The Works of Samuel Parr ...: With Memoirs of His Life and Writings, and a Selection from His Correspondence, Volume 1

Front Cover

From inside the book

What people are saying - Write a review

We haven't found any reviews in the usual places.

Selected pages

Other editions - View all

Common terms and phrases

Popular passages

Page 348 - And having been a little chastised, they shall be greatly rewarded : for God proved them, and found them worthy for himself.
Page 445 - An act for the safety and preservation of his Majesty's person and government against treasonable and seditious practices and attempts...
Page 124 - Wherefore, if the gentleman's son be apt to learning, let him be admitted ; if not apt, let the poor man's child that is apt enter his room.
Page 625 - The wheels of nature are not made to roll backward ; every thing presses on towards eternity ; from the birth of time an impetuous current has set in, which bears all the sons of men towards that interminable ocean. Meanwhile heaven is attracting to itself whatever is congenial to its nature, is enriching itself by the spoils of earth, and collecting within its capacious bosom whatever is pure, permanent, and divine, leaving nothing for the last...
Page 69 - ... and passengers by many foolish acts ; such as riding in high prelatical pomp through the streets on a black saddle, bearing in his hand a long cane or wand, such as women used to have, with an ivory head like a crosier, which was probably the reason why he liked it:" We see by this he was already thinking of the bishopric.
Page 134 - WHAT slender Youth bedew'd with liquid odours Courts thee on Roses in some pleasant Cave, Pyrrha for whom bind'st thou In wreaths thy golden Hair, Plain in thy neatness ; O how oft shall he On Faith and changed Gods complain : and Seas Rough with black winds and storms Unwonted shall admire : Who now enjoyes thee credulous, all Gold, Who alwayes vacant, alwayes amiable 10 Hopes thee ; of flattering gales Unmindful!.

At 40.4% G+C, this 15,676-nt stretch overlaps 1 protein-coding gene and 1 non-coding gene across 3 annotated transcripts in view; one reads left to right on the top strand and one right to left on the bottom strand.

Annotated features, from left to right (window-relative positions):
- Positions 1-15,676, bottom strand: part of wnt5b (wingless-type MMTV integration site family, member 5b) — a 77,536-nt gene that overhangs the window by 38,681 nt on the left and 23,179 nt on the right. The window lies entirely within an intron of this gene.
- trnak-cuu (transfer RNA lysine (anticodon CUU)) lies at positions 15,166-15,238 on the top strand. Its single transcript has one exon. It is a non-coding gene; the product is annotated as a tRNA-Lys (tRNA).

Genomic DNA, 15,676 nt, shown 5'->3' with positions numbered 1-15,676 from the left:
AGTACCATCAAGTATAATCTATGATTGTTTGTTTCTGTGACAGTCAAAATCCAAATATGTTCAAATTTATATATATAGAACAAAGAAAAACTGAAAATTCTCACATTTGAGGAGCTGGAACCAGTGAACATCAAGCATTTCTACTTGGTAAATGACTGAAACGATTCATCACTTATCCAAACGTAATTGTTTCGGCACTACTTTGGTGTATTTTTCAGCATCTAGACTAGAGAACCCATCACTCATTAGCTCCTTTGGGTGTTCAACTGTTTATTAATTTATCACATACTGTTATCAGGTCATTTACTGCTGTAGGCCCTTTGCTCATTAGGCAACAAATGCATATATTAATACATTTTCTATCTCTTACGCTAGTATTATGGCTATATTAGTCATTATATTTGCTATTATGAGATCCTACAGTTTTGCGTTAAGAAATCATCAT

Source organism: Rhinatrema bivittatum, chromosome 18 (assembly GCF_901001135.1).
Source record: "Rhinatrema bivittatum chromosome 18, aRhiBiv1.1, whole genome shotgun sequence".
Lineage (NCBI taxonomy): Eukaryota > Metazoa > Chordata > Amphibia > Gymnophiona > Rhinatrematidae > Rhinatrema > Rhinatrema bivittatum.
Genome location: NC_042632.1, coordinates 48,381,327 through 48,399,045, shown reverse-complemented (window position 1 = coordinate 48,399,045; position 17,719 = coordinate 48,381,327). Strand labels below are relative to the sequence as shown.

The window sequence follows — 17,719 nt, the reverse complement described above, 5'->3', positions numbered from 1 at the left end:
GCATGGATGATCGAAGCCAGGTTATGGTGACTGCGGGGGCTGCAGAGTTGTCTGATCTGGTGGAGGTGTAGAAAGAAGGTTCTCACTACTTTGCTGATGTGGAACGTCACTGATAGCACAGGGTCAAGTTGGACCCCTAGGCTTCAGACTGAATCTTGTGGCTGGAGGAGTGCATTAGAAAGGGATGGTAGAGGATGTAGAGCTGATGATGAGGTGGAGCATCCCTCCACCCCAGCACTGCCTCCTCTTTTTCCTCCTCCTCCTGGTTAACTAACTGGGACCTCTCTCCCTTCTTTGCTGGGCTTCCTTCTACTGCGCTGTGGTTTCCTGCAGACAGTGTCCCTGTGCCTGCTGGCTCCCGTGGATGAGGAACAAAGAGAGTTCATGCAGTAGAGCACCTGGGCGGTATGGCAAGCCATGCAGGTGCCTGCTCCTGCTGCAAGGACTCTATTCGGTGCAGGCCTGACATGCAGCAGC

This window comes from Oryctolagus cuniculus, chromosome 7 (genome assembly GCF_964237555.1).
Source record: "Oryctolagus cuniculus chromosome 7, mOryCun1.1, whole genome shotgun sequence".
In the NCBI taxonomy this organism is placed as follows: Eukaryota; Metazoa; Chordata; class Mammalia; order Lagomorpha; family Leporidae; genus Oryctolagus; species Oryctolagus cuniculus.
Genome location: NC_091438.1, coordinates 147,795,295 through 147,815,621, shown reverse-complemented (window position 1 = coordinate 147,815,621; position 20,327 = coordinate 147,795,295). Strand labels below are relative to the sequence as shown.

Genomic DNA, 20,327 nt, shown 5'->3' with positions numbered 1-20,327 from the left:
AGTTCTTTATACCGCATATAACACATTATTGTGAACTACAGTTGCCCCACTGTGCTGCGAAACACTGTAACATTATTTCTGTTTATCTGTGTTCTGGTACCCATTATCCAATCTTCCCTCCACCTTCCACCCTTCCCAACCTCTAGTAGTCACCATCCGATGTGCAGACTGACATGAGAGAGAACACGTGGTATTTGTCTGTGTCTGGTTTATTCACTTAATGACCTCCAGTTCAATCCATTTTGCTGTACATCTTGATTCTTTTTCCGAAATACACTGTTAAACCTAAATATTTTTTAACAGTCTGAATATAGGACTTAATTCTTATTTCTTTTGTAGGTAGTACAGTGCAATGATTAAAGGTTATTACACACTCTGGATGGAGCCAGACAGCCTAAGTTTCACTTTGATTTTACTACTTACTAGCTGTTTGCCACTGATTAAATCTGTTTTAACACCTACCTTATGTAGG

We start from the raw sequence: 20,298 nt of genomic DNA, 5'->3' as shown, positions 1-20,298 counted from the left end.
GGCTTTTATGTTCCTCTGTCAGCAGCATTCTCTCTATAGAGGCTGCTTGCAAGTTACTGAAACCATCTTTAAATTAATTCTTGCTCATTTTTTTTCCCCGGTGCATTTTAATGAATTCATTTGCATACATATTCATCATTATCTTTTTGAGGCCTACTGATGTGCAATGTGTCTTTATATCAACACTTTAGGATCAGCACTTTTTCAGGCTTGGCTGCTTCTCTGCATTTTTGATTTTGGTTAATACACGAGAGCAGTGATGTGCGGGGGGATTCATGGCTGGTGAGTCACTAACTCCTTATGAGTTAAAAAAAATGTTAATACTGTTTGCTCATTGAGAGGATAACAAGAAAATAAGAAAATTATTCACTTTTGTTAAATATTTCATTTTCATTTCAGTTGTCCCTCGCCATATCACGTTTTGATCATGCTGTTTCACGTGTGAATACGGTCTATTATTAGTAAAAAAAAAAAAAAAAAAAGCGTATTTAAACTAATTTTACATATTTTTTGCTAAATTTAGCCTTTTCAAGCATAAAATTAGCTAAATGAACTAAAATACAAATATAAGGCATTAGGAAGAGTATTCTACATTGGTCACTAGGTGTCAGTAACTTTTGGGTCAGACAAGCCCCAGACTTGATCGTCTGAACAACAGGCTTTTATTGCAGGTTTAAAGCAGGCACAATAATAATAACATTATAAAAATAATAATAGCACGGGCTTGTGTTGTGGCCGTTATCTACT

Page 123 - That he thought it not indifferent so to order the matter ; for,' said he, ' poor men's children are many times endued with more singular gifts of nature, which are also the gifts of God, as, with eloquence, memory, apt pronunciation, sobriety, and such like ; and also commonly more apt to apply their study, than is the gentleman's son, delicately educated.
Page 348 - But the souls of the righteous are in the hand of God, and there shall no torment touch them. In the sight of the unwise they seemed to die: and their departure is taken for misery. And their going from us to be utter destruction: but they are in peace.
Page 121 - Or plain and perfect way of teaching children to understand, write, and speak the Latin tongue ; but specially purposed for the private bringing up of youth in gentlemen and noblemen's houses ; and commodious also for all such as have forgot the Latin tongue, and would by themselves without a schoolmaster, in short time, and with small pains, recover a sufficient hability to understand, write, and speak Latin.
Page 295 - And though you must suppose that, in that stormy weather, he was more than half-boots over, he kept his seat and dismounted safely, when the ark landed on Mount Ararat. Image now to yourself this illustrious Cavalier mounted on his hackney : and see if it does not bring before you the Church, bestrid by some lumpish minister of state, who turns and winds it at his pleasure. The only difference is, that Gog believed the preacher of righteousness and religion."— pp.

Bibliographic information